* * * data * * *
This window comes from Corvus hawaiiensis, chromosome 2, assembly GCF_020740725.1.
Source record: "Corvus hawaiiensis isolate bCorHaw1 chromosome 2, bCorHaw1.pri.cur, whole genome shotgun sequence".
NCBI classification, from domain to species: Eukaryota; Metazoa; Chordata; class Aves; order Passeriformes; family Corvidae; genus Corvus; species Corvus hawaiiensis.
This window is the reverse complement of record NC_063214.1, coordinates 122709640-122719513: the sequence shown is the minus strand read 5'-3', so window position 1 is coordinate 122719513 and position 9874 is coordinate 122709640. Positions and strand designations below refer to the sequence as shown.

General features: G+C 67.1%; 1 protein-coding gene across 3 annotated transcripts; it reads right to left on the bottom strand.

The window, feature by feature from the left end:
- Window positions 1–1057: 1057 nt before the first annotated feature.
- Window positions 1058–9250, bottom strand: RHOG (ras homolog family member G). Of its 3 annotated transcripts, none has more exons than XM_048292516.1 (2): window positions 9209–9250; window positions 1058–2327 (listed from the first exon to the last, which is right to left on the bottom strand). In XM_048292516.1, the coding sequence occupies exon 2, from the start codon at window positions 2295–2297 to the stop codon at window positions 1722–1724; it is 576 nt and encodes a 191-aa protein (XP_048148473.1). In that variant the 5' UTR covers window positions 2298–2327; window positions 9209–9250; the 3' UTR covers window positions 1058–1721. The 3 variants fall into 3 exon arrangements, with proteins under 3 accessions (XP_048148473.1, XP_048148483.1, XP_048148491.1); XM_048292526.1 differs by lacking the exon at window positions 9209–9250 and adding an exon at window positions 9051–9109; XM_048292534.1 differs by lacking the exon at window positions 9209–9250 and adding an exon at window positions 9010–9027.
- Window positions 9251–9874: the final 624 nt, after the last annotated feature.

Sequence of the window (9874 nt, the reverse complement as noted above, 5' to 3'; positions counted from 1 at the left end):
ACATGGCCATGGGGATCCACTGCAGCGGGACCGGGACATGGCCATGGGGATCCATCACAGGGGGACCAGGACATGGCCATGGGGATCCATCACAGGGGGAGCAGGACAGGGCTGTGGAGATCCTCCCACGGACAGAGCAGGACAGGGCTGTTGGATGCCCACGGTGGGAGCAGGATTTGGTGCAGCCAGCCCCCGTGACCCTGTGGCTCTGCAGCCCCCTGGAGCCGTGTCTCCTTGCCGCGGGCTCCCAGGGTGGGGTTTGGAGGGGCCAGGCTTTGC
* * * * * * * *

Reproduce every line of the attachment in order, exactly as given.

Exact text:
This window comes from Corvus hawaiiensis, chromosome 2, assembly GCF_020740725.1.
Source record: "Corvus hawaiiensis isolate bCorHaw1 chromosome 2, bCorHaw1.pri.cur, whole genome shotgun sequence".
NCBI classification, from domain to species: Eukaryota; Metazoa; Chordata; class Aves; order Passeriformes; family Corvidae; genus Corvus; species Corvus hawaiiensis.
This window is the reverse complement of record NC_063214.1, coordinates 122709640-122719513: the sequence shown is the minus strand read 5'-3', so window position 1 is coordinate 122719513 and position 9874 is coordinate 122709640. Positions and strand designations below refer to the sequence as shown.

General features: G+C 67.1%; 1 protein-coding gene across 3 annotated transcripts; it reads right to left on the bottom strand.

The window, feature by feature from the left end:
- Window positions 1–1057: 1057 nt before the first annotated feature.
- Window positions 1058–9250, bottom strand: RHOG (ras homolog family member G). Of its 3 annotated transcripts, none has more exons than XM_048292516.1 (2): window positions 9209–9250; window positions 1058–2327 (listed from the first exon to the last, which is right to left on the bottom strand). In XM_048292516.1, the coding sequence occupies exon 2, from the start codon at window positions 2295–2297 to the stop codon at window positions 1722–1724; it is 576 nt and encodes a 191-aa protein (XP_048148473.1). In that variant the 5' UTR covers window positions 2298–2327; window positions 9209–9250; the 3' UTR covers window positions 1058–1721. The 3 variants fall into 3 exon arrangements, with proteins under 3 accessions (XP_048148473.1, XP_048148483.1, XP_048148491.1); XM_048292526.1 differs by lacking the exon at window positions 9209–9250 and adding an exon at window positions 9051–9109; XM_048292534.1 differs by lacking the exon at window positions 9209–9250 and adding an exon at window positions 9010–9027.
- Window positions 9251–9874: the final 624 nt, after the last annotated feature.

Sequence of the window (9874 nt, the reverse complement as noted above, 5' to 3'; positions counted from 1 at the left end):
ACATGGCCATGGGGATCCACTGCAGCGGGACCGGGACATGGCCATGGGGATCCATCACAGGGGGACCAGGACATGGCCATGGGGATCCATCACAGGGGGAGCAGGACAGGGCTGTGGAGATCCTCCCACGGACAGAGCAGGACAGGGCTGTTGGATGCCCACGGTGGGAGCAGGATTTGGTGCAGCCAGCCCCCGTGACCCTGTGGCTCTGCAGCCCCCTGGAGCCGTGTCTCCTTGCCGCGGGCTCCCAGGGTGGGGTTTGGAGGGGCCAGGCTTTGC